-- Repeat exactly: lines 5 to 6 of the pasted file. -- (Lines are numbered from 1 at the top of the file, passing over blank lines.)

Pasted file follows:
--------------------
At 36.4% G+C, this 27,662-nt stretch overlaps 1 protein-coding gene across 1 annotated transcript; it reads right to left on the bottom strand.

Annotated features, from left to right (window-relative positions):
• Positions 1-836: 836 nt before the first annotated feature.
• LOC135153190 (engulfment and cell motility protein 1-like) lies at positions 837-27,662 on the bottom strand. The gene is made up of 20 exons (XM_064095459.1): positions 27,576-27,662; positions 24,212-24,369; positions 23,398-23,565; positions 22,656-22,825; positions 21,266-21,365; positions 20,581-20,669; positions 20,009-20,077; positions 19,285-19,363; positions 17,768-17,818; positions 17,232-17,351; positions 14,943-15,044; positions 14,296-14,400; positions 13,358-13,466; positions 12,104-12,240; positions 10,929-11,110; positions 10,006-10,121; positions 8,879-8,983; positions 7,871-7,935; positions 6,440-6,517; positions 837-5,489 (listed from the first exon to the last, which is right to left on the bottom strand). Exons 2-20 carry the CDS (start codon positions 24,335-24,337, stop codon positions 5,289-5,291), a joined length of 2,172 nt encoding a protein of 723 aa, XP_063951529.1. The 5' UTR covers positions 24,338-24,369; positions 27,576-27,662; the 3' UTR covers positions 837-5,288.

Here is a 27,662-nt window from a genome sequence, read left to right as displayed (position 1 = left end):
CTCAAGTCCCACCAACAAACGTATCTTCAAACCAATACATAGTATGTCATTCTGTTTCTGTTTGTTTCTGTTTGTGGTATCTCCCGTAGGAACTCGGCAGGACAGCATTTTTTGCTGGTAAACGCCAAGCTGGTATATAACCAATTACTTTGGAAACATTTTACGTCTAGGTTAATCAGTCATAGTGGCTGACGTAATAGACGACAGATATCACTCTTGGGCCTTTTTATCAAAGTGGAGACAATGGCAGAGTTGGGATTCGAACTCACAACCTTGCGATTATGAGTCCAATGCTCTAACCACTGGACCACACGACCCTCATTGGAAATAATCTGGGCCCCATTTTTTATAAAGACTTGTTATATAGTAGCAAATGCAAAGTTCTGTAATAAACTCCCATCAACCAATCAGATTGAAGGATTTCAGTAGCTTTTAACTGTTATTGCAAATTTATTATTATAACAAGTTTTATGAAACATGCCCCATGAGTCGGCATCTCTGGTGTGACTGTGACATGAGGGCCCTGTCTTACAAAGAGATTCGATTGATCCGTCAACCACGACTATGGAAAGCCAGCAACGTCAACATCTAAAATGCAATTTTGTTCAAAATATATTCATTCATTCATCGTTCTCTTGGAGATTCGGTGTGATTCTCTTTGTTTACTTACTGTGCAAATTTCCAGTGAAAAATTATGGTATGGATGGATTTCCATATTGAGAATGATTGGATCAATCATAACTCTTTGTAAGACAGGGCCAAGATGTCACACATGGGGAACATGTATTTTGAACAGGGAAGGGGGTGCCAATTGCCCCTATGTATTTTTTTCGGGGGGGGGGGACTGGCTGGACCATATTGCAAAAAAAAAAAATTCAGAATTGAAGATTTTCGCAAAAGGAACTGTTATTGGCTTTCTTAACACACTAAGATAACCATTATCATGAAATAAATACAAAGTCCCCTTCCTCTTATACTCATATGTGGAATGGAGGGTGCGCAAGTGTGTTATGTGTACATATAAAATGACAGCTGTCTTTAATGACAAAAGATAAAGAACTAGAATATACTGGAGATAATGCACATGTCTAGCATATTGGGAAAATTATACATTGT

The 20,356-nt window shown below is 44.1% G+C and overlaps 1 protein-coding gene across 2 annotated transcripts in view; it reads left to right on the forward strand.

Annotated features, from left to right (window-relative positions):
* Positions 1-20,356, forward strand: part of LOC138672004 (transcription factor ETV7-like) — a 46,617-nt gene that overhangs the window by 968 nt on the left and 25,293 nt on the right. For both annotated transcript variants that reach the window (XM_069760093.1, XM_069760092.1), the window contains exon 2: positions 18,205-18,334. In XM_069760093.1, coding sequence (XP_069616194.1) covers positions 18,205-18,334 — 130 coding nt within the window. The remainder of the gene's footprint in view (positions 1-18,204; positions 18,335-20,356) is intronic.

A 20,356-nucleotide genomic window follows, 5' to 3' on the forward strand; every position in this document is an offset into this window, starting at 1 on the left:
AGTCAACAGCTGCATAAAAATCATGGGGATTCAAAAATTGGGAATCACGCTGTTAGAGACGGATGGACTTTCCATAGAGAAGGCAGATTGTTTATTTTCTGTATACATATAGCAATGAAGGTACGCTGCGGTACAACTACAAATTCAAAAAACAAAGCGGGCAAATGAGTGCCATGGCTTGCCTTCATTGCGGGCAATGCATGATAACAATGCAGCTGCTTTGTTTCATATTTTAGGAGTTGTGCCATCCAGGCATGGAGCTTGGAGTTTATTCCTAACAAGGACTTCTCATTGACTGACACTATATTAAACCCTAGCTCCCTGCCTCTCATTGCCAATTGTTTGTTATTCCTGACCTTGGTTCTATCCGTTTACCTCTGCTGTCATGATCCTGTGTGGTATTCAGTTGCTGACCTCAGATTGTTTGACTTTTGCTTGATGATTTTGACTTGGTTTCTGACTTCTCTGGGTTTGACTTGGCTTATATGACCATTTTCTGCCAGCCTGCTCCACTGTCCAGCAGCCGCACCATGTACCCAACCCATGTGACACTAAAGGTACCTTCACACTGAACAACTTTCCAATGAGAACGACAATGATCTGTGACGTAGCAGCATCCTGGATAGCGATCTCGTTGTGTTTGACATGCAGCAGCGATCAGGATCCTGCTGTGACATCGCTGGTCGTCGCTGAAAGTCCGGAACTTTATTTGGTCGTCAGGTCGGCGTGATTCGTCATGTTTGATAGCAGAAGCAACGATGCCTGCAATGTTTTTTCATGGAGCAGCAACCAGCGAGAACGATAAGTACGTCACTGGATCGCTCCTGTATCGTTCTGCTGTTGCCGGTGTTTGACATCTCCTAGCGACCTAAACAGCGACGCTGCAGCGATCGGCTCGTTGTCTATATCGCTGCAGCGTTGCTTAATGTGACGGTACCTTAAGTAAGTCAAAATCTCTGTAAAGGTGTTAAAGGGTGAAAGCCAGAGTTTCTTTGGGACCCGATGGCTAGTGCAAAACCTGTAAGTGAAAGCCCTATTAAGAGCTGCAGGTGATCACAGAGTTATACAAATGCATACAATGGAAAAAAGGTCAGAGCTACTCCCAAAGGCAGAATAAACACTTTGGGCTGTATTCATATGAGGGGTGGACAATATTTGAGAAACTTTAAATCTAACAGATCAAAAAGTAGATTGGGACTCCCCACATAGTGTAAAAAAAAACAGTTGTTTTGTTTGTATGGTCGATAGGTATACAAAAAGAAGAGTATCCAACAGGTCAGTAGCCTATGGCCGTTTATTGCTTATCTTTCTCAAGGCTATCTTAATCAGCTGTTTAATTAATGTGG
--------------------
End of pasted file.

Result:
Here is a 27,662-nt window from a genome sequence, read left to right as displayed (position 1 = left end):
CTCAAGTCCCACCAACAAACGTATCTTCAAACCAATACATAGTATGTCATTCTGTTTCTGTTTGTTTCTGTTTGTGGTATCTCCCGTAGGAACTCGGCAGGACAGCATTTTTTGCTGGTAAACGCCAAGCTGGTATATAACCAATTACTTTGGAAACATTTTACGTCTAGGTTAATCAGTCATAGTGGCTGACGTAATAGACGACAGATATCACTCTTGGGCCTTTTTATCAAAGTGGAGACAATGGCAGAGTTGGGATTCGAACTCACAACCTTGCGATTATGAGTCCAATGCTCTAACCACTGGACCACACGACCCTCATTGGAAATAATCTGGGCCCCATTTTTTATAAAGACTTGTTATATAGTAGCAAATGCAAAGTTCTGTAATAAACTCCCATCAACCAATCAGATTGAAGGATTTCAGTAGCTTTTAACTGTTATTGCAAATTTATTATTATAACAAGTTTTATGAAACATGCCCCATGAGTCGGCATCTCTGGTGTGACTGTGACATGAGGGCCCTGTCTTACAAAGAGATTCGATTGATCCGTCAACCACGACTATGGAAAGCCAGCAACGTCAACATCTAAAATGCAATTTTGTTCAAAATATATTCATTCATTCATCGTTCTCTTGGAGATTCGGTGTGATTCTCTTTGTTTACTTACTGTGCAAATTTCCAGTGAAAAATTATGGTATGGATGGATTTCCATATTGAGAATGATTGGATCAATCATAACTCTTTGTAAGACAGGGCCAAGATGTCACACATGGGGAACATGTATTTTGAACAGGGAAGGGGGTGCCAATTGCCCCTATGTATTTTTTTCGGGGGGGGGGGACTGGCTGGACCATATTGCAAAAAAAAAAAATTCAGAATTGAAGATTTTCGCAAAAGGAACTGTTATTGGCTTTCTTAACACACTAAGATAACCATTATCATGAAATAAATACAAAGTCCCCTTCCTCTTATACTCATATGTGGAATGGAGGGTGCGCAAGTGTGTTATGTGTACATATAAAATGACAGCTGTCTTTAATGACAAAAGATAAAGAACTAGAATATACTGGAGATAATGCACATGTCTAGCATATTGGGAAAATTATACATTGT